Date Of Visit: April 23, 2017
Location: 50 Horseneck Rd, Dartmouth, MA
Hours: Open everyday, sunrise to sunset
Cost: Free, but a $2 donation is appreciated
Parking: There is a free parking area across the street from the reserve for about 50 cars. Since the daffodils are a big attraction there, it filled up by the time I left and people had to wait to get the next available spot
Handicapped Friendly: No, the dirt trails have some slight inclines and the wooden planks used to walk over the streams are very narrow
Dog Friendly: Yes
Highlights: daffodils, wildlife, family friendly, easy trails, vernal ponds
Lowlights: Parking is very difficult unless you leave early on the weekends during daffodil season or go during the weekdays. It is not as busy after the daffodil season has ended
Website: Parsons Reserve
Undoubtedly the highlight of your trip to Parson Reserve has to be the sea of yellow and white daffodils. The short daffodil season (the season usually begins the second week of April and ends the first week of May) is one of the busiest times of the year at Parson.
The entrance to parson Reserve is not easy to find if you don’t know where to look, So, keep your eyes open and use the address listed above in your GPS.
A stream empties at the entrance to Parson reserve. A nondescript entrance is located just past the rocky stream. A short walk (about half a mile) along a well defined trail with a gentle incline and signs pointing to the daffodil field as well as a bench for weary travelers leads to the daffodil field.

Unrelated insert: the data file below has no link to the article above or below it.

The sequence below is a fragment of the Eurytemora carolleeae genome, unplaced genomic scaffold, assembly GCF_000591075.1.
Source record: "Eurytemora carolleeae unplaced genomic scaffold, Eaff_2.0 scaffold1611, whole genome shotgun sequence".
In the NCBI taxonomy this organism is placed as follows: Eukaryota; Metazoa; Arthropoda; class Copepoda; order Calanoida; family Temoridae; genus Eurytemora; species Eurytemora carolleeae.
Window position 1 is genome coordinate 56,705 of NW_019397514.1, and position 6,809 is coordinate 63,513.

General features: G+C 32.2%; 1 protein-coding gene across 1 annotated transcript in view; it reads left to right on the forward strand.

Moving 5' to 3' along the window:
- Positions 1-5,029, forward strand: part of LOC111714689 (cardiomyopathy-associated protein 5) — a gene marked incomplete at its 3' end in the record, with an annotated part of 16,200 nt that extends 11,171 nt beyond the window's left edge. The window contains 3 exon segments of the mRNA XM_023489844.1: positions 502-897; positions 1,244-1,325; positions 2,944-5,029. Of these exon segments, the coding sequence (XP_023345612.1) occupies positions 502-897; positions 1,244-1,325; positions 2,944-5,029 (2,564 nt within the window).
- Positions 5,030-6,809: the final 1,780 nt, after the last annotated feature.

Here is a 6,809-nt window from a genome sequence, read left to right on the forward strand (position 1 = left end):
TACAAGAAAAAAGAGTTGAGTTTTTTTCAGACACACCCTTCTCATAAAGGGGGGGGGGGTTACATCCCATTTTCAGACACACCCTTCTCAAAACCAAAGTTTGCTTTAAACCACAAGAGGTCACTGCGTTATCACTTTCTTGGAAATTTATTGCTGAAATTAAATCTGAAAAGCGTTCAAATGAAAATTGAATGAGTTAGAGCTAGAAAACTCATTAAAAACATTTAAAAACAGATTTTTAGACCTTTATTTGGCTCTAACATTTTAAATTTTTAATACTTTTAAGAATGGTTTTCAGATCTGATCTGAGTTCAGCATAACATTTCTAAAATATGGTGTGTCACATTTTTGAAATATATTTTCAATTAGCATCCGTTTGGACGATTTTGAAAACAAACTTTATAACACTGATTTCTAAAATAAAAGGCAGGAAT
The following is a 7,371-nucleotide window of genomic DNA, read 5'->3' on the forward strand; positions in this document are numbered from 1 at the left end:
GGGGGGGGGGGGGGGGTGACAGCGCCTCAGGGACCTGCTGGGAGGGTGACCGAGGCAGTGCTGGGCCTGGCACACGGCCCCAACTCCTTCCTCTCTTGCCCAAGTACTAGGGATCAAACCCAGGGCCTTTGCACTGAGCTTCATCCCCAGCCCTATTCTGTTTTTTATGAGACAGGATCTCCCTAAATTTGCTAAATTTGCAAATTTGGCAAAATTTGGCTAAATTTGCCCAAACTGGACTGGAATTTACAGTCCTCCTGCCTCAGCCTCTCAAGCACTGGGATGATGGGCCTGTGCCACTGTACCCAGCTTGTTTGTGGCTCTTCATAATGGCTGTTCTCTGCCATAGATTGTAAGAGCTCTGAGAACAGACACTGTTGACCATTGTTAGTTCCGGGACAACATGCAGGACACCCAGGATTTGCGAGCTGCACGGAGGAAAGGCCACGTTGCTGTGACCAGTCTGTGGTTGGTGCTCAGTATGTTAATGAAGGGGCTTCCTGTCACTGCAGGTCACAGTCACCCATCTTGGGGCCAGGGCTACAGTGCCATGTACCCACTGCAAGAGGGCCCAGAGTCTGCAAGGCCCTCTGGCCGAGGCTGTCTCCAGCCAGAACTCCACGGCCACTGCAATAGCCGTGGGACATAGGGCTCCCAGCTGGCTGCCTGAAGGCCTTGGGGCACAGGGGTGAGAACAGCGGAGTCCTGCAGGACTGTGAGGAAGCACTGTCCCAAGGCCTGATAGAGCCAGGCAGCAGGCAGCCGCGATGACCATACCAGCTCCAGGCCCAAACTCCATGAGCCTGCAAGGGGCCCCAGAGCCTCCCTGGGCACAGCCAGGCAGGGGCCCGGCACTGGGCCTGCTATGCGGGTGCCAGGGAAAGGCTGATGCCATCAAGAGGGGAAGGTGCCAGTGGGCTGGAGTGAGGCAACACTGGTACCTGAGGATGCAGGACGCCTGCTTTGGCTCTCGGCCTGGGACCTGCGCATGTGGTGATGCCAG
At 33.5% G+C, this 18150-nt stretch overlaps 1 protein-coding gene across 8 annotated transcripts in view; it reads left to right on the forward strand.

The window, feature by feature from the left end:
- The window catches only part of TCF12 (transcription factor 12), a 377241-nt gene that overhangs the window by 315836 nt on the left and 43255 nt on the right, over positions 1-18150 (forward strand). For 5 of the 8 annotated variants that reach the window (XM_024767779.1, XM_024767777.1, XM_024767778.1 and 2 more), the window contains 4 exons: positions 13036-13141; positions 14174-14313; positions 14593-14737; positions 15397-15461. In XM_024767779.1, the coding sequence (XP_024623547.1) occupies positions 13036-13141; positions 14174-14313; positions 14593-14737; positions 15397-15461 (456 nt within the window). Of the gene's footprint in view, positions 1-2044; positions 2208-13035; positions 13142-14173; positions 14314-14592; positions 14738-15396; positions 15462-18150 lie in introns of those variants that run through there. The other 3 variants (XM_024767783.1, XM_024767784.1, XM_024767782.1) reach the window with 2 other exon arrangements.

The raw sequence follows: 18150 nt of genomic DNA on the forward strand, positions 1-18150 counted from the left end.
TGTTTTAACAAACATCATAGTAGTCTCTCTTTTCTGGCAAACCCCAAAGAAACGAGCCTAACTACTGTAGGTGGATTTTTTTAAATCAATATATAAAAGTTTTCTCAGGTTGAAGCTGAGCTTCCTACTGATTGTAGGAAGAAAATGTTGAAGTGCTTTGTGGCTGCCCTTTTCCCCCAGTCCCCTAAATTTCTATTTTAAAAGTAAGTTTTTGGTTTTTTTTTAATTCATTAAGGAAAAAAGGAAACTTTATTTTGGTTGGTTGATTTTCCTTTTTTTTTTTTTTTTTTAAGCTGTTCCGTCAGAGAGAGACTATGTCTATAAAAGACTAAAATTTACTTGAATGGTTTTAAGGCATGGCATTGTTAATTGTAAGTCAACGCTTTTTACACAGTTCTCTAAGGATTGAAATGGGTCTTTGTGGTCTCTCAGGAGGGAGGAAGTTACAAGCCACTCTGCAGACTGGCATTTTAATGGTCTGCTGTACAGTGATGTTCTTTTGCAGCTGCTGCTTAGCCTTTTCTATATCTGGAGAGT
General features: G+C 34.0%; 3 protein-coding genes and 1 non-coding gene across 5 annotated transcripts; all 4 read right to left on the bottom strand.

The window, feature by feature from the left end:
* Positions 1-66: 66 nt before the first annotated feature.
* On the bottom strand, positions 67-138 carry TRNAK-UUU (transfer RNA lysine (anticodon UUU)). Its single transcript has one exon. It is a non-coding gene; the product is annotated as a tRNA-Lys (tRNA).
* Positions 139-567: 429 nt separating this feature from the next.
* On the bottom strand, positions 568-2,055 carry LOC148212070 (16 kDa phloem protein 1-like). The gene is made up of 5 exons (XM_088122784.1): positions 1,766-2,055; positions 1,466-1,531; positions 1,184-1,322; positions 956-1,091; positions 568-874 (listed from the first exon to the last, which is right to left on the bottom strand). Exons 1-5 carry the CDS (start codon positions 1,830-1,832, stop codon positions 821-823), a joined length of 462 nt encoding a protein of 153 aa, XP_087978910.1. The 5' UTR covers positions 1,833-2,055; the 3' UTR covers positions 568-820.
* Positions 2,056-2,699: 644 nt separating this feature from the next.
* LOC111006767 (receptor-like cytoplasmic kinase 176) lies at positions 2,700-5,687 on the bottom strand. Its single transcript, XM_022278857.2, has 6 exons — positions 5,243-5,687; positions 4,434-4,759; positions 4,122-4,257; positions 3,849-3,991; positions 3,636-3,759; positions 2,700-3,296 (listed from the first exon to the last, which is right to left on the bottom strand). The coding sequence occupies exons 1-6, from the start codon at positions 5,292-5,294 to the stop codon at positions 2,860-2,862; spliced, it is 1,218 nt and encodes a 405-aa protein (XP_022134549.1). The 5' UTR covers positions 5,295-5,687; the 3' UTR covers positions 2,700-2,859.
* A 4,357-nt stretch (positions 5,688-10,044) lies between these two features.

Rows and rows of daffodils greet you at the end of the trail.
Bunny, a 6 year old Chocolate Lab who was adopted during Easter, enjoyed the daffodils!
One of the great things about my visit to Parsons is that there are also lots of trails to explore at the reserve which I had not expected. The easy flat trails have some pretty trees and, I assume when they bloom, flowers.
There is also a vernal pool. The staff who were there handing out maps, said they are supposed to be tadpoles there this time of the year. I did not see any. But, I am sure they’re there!
There were lots of critters at Parsons. I saw this cute little guy, a garter snake, as I was leaving the reserve. This is why I always take the less used trails (or go off trail). A lot of wildlife gets scared by the crowds and noise and consequently, you have to explore a little to find the good stuff.
There were also a lot of birds at the sanctuary.
Just to re-emphasize the issue of parking. Try to arrive at Parsons by 10 on the weekends during daffodil season. I am an early riser. So, I found a spot with no problem. The parking area has room for about 50 cars and it fills up quickly on the weekends this time of the year. When I did leave around 10:30, there was already a line of cars waiting to get in to the lot.
When I drove by even later (around 3) the entire side of the road was full of cars and the lot was full. So, the best time to go is early in the morning or on a weekday. But, it’s definitely worth getting up early for!